The flag-planting of activists in Scarborough Shoal (Panatag Shoal) in the South China Sea is not likely to jeopardize the Philippines’ arbitration case against China, according to a US analyst.
“I think that an act of population demanding its rights, if anything, should influence the verdict in its favor. I think it strengthens the Philippines’ bargaining position. I think it strengthens the case,” said Anders Corr, founder of risk consultancy Corr Analytics, in a podcast posted by The Diplomat.
Corr was the only foreigner who joined the activists in Scarborough on June 12, Independence Day, where they were confronted by the Chinese Coast Guard.
Scarborough Shoal was the site of a standoff between the Philippines in China in 2012 and has been occupied by the latter since.
The shoal lies within the 200-nautical mile exclusive economic zone of the Philippines but is also claimed by China.
“Although it would be a nonlegal influence but I do think it would have a positive effect on the Philippine case and once it’s decided it will be a basis of social movement basis for insisting on getting the claim,” he said.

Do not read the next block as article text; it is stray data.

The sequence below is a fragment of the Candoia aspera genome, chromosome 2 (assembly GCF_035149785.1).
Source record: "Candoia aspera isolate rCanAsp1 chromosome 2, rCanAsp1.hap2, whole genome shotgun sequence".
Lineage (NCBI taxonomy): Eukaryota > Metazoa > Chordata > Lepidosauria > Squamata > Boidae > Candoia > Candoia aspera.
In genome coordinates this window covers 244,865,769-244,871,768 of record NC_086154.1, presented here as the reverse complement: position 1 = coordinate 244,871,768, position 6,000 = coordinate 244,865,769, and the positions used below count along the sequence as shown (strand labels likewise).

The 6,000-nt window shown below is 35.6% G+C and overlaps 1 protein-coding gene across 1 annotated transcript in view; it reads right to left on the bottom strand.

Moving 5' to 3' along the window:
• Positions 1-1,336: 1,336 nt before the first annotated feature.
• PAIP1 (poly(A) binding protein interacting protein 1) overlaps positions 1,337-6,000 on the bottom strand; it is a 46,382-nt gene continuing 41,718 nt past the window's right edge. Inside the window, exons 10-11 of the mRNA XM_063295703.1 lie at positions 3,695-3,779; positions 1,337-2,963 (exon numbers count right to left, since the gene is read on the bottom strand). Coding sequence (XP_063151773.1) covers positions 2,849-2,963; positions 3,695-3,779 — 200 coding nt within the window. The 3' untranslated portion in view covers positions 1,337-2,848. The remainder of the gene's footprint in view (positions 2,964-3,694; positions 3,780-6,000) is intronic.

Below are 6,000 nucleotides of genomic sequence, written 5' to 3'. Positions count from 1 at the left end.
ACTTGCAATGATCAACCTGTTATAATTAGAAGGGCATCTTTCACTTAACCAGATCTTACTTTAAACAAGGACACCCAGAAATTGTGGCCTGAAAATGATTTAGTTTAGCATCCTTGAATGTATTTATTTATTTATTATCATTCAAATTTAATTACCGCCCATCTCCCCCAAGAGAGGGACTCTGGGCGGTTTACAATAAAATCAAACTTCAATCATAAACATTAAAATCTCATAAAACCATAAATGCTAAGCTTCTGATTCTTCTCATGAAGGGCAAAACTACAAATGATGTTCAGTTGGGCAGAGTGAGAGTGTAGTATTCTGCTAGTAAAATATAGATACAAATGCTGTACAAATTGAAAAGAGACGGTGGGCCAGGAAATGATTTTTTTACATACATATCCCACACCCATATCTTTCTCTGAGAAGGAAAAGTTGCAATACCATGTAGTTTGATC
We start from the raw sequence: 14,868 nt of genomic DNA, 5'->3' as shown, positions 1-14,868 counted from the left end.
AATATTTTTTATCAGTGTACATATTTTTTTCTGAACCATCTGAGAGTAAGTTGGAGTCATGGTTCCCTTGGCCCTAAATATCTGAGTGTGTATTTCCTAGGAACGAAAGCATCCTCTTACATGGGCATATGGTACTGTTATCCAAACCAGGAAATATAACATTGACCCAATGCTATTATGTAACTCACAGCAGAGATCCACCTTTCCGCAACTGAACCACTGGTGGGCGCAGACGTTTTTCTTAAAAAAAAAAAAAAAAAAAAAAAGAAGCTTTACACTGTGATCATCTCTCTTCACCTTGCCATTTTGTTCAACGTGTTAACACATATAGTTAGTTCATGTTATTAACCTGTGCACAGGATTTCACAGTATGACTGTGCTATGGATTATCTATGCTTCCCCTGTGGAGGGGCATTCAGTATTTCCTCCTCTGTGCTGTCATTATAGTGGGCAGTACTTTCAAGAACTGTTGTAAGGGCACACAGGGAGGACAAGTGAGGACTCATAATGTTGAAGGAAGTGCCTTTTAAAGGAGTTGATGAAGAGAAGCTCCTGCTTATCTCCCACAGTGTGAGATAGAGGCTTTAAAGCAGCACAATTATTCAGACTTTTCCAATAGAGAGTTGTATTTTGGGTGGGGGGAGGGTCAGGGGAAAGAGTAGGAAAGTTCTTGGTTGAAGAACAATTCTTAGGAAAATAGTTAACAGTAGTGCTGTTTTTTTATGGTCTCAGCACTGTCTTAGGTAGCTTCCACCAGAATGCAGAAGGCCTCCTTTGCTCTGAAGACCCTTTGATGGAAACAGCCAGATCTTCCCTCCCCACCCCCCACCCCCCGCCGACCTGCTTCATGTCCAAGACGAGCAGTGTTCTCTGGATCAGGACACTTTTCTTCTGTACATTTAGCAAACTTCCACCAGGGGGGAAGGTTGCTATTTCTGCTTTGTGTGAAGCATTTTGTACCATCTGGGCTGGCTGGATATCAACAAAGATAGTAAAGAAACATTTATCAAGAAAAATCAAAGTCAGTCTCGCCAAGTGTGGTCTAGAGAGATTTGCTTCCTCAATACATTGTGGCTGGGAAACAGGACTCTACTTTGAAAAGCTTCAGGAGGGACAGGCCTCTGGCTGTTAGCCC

Without a “social movement,” the analyst said China might influence the Philippine government to back off from its claims.
“But if there’s a social movement holding leadership to account I don’t think you’re going to see a very easy way for the Philippines to walk away from its claims from Scarborough,” Corr said.
Philippine security analyst Rommel Banlaoi said the incident was separate from the arbitration case.
“What the Filipino youth did in the Scarborough Shoal was an assertion of Philippine sovereignty while the arbitration case pertains to the clarification of Philippine maritime entitlements in the disputed waters in the South China Sea including the Scarborough Shoal,” he said.
Analyst Jose Custodio also said the recent protest will not affect the arbitration case awaiting decision from the UN tribunal.
“[The protest] is not official government action,” he explained.
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